Taken from City Pages (Aug 07, 2018)
Jack White covers Beck, plays drums, and sings 'Happy Birthday' to his son at career-spanning Armory show
Jack White had never played a proper headlining solo show in the Twin Cities before last night.
by Erik Thompson
Look, no cell phones: Jack White and his fans at the Armory. David James Swanson
We've had chances to see White's side projects the Raconteurs and the Dead Weather, a series of momentous shows here with the White Stripes, and even a brief but memorable acoustic set for Prairie Home Companion. But since officially kicking off his solo career in 2012, White has routinely skipped the Twin Cities. As a result, myth, memory, and hyperbole started to divide some of his deprived local fans.
Was White a visionary or merely an eccentric steeped in nostalgia? Was he an innovator pushing music forward or a thief appropriating artists from the past for his own personal gain? Was he a misunderstood revivalist saving what's good and pure about music or a domineering misanthrope squeezing all the fun out of the entertainment experience? Was his current album, Boarding House Reach, just odd enough to be interesting, or was it too weird to resonate with fans who have forgotten his brilliance? Ultimately, do any of these trivialities matter once you hear the rousing opening chords of "Seven Nation Army"?
Jack White has forged a career out of making the old sound new again, all while cultivating an affection for a bygone era when music, love, and life itself were, if not less complicated, at least a lot less digital. And on a night where White required all 8,400 of us in the sold-out Armory to put our phones away (in sealed plastic bags) and be present in the moment with him, he and his four-piece backing band ripped through nearly two hours of songs that highlighted why he's been such a vital creative force in music over the past two decades.
After a countdown clock teased the audience about when the start of the show would arrive, White's band (drummer Carla Azar, bassist Dominic Davis, synths/keyboardist Neal Evans, and keyboardist Quincy McCrary) opened with a filthy blues instrumental that White (dressed all in black) dove headfirst into when he appeared, ripping a crunchy guitar solo before they even kicked into the show's spirited first number, "Over and Over." From there on out, it was a flurry of jams drawn liberally from throughout White's distinguished career, save for 2014's Lazaretto, which was surprisingly ignored.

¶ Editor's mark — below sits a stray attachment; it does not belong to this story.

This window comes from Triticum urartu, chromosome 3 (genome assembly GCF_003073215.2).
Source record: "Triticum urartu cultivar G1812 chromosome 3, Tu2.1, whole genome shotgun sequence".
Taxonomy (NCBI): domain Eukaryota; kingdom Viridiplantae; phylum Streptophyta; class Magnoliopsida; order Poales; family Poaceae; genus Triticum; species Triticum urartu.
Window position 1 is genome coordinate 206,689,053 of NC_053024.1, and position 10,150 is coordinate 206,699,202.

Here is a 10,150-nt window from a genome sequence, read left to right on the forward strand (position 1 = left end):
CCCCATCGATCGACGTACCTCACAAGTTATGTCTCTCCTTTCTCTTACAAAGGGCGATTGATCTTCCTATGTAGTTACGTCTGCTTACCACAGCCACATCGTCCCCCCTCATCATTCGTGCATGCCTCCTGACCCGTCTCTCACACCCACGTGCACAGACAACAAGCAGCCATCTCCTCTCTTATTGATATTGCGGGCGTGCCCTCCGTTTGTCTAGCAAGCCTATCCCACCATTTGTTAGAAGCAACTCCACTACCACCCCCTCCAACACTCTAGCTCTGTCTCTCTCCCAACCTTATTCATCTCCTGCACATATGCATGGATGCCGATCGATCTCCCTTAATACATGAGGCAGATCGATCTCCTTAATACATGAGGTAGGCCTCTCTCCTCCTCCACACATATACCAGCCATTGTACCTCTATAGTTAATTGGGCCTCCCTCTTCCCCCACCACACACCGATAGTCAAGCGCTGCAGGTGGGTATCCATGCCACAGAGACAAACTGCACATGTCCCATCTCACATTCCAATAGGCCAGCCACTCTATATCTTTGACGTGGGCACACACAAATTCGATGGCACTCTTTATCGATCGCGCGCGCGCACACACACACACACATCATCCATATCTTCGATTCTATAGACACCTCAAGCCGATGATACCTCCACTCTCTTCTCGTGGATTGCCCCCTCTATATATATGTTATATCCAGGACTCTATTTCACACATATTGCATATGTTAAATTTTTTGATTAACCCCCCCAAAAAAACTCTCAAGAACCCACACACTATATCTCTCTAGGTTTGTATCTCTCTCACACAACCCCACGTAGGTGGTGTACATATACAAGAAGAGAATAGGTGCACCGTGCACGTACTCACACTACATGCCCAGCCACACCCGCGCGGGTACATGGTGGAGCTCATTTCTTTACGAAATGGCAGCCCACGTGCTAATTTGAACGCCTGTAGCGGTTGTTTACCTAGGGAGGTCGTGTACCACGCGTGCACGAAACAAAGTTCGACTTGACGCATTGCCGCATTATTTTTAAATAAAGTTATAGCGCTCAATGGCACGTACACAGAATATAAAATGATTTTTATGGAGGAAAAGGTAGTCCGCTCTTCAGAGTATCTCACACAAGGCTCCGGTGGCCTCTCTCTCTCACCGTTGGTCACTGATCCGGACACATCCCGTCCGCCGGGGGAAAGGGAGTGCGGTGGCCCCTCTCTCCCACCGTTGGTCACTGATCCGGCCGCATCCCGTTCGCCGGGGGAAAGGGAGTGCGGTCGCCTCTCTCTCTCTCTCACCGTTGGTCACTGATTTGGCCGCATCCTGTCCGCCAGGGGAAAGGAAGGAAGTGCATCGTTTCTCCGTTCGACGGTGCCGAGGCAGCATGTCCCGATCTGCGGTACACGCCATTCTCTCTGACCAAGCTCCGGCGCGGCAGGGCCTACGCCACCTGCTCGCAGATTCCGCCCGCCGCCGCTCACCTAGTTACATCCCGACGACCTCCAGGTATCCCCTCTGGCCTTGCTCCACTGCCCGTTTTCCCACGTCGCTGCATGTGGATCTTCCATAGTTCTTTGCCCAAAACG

White mixed in a generous amount of White Stripes songs early in the set ("Dead Leaves and the Dirty Ground," "Cannon," "The Hardest Button to Button," and a countrified "Hotel Yorba"), clearly relishing the opportunity to revisit and rework these celebrated songs. And while the Stripes songs lost just a touch of the raw urgency of the early days, they really came to life with a full band fleshing out the scope of their sound, anchoring the heart of the tracks while White's scorching riffs drove them home.
"Listen, Minnesota. I'm from Michigan, and we're not that different, you and me," White announced during one of the night's only breaks in the action. "You may hear some songs that you want to hear tonight, you might hear some songs that you don't want to hear. But just don't ever forget that we're not that different, OK?"
A cover of Beck's "Devil's Haircut" was another early surprise, with the group adding a smooth, soulful touch while also mixing in "Cannon" to give the version some bite. White still operates without a setlist, barking out the names of the next tunes to his band or depending on them to keep up with his changes. That gives every Jack White performance an added spontaneity and unpredictability, where you might just see and hear something that even White himself didn't imagine.
One of those moments was during a lively take on "My Doorbell," which featured White playing drums. He left the stage for a moment, and returned beaming with two young children at his side. "I can't believe I'm doing this, Minneapolis. But I figured since there weren't any cameras in the room it was OK," the notoriously private White announced sheepishly. "This is my son Henry Lee, and my daughter Scarlett. It's Henry Lee's birthday tomorrow, would you join me in singing 'Happy Birthday' to him?" The crowd obliged in full voice, happy to take part in a special, private moment between Jack and his kids that would have never taken place if everyone had their cell phones out.